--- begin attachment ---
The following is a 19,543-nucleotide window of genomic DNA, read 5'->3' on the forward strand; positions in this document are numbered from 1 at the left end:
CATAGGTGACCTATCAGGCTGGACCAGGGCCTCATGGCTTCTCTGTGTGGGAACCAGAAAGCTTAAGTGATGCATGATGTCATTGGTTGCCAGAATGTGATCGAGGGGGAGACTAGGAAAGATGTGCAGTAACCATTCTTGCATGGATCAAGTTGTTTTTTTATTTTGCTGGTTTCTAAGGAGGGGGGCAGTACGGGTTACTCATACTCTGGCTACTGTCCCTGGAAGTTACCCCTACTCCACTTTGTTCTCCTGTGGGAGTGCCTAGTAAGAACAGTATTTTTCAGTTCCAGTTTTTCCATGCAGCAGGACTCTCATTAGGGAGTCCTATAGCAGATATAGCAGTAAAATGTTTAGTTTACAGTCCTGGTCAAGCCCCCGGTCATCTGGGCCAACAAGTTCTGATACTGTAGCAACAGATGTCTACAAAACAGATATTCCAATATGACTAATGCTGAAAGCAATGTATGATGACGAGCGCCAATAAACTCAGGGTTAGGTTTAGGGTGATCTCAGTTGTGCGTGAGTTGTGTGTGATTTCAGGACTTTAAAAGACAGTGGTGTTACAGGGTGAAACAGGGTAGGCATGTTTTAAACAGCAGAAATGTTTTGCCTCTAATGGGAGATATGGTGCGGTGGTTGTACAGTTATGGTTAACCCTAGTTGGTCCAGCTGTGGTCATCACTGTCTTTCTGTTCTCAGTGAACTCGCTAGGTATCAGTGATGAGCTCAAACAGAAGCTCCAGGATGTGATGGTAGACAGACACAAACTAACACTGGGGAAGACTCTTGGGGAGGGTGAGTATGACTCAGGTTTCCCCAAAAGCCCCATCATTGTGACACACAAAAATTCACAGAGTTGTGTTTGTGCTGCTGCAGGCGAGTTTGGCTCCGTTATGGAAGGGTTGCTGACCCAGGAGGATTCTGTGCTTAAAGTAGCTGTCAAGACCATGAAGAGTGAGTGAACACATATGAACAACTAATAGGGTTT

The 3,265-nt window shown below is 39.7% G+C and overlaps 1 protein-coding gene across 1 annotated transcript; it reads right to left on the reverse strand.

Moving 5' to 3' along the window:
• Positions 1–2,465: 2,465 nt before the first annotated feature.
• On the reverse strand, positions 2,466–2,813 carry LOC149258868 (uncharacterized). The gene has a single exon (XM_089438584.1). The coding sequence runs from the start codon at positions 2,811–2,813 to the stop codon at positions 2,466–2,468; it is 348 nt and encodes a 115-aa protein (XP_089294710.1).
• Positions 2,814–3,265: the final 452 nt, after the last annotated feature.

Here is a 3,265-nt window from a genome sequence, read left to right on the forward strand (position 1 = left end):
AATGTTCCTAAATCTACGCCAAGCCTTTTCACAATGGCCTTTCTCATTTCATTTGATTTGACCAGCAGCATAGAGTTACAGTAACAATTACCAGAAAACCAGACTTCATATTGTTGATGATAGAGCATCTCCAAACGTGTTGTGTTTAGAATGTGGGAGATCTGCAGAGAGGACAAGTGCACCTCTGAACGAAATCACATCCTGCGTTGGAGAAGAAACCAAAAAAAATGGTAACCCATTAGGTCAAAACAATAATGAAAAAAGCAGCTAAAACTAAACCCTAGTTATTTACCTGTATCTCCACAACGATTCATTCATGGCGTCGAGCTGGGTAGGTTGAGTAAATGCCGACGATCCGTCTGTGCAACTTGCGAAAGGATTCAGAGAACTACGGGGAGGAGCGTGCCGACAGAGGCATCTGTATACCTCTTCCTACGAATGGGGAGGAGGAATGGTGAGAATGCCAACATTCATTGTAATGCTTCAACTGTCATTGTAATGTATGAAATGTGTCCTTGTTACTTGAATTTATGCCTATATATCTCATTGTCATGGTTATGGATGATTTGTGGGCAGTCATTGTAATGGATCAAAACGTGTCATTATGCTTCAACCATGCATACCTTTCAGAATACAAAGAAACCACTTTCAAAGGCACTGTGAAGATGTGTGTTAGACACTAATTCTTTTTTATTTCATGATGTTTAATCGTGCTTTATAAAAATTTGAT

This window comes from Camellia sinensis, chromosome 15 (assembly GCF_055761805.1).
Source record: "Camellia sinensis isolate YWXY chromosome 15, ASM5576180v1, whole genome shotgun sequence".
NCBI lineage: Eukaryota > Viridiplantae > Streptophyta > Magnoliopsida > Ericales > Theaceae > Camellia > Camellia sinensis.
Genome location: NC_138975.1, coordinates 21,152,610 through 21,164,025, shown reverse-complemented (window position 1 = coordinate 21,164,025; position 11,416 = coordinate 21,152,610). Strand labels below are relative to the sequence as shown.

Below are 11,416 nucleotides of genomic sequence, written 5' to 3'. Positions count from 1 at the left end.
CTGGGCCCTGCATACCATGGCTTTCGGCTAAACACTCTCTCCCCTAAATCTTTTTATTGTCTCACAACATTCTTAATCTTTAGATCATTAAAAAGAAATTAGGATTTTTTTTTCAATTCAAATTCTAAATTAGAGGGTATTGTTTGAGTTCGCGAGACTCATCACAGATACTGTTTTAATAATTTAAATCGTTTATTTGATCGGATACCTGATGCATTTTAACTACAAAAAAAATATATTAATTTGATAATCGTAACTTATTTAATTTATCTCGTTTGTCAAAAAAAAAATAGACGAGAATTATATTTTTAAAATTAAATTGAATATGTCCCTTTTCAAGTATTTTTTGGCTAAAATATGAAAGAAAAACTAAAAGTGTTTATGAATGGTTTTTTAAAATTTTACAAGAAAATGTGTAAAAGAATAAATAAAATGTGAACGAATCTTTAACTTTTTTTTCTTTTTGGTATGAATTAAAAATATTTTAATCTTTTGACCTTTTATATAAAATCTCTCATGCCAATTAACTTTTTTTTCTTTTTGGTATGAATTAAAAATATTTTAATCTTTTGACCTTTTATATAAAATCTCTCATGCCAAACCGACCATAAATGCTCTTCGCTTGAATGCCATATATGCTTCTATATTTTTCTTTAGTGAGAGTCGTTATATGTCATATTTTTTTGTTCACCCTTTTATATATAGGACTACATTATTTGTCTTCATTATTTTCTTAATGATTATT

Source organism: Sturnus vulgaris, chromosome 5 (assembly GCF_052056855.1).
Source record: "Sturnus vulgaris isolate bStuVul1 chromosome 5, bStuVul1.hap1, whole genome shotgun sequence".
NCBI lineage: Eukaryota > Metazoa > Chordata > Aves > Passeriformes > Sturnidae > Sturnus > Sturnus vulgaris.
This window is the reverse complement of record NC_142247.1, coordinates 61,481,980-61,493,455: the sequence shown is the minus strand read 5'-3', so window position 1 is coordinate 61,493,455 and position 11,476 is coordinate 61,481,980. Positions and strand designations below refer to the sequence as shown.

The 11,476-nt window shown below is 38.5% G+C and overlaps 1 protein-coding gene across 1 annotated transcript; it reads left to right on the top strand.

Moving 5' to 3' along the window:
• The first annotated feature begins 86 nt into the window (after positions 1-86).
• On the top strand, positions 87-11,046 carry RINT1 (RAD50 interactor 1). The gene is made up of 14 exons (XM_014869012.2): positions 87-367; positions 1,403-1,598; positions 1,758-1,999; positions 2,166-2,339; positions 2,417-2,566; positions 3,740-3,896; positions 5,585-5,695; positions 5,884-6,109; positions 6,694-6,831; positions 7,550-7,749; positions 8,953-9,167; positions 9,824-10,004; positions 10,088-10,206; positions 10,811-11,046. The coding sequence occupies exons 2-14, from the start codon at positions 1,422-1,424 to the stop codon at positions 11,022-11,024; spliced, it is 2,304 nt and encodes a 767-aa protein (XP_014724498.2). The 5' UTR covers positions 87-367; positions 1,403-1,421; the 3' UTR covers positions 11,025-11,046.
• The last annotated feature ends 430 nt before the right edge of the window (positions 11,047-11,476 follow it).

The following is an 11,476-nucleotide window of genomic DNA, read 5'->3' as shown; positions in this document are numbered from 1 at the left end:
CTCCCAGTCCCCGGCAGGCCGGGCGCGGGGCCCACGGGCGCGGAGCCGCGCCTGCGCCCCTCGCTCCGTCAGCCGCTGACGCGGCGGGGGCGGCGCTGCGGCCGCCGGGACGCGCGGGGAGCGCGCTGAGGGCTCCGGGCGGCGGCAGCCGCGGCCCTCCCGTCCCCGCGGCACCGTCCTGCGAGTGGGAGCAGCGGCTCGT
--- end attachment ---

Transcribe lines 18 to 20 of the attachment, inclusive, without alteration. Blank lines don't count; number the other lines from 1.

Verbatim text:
NCBI lineage: Eukaryota > Metazoa > Chordata > Aves > Passeriformes > Sturnidae > Sturnus > Sturnus vulgaris.
This window is the reverse complement of record NC_142247.1, coordinates 61,481,980-61,493,455: the sequence shown is the minus strand read 5'-3', so window position 1 is coordinate 61,493,455 and position 11,476 is coordinate 61,481,980. Positions and strand designations below refer to the sequence as shown.

The 11,476-nt window shown below is 38.5% G+C and overlaps 1 protein-coding gene across 1 annotated transcript; it reads left to right on the top strand.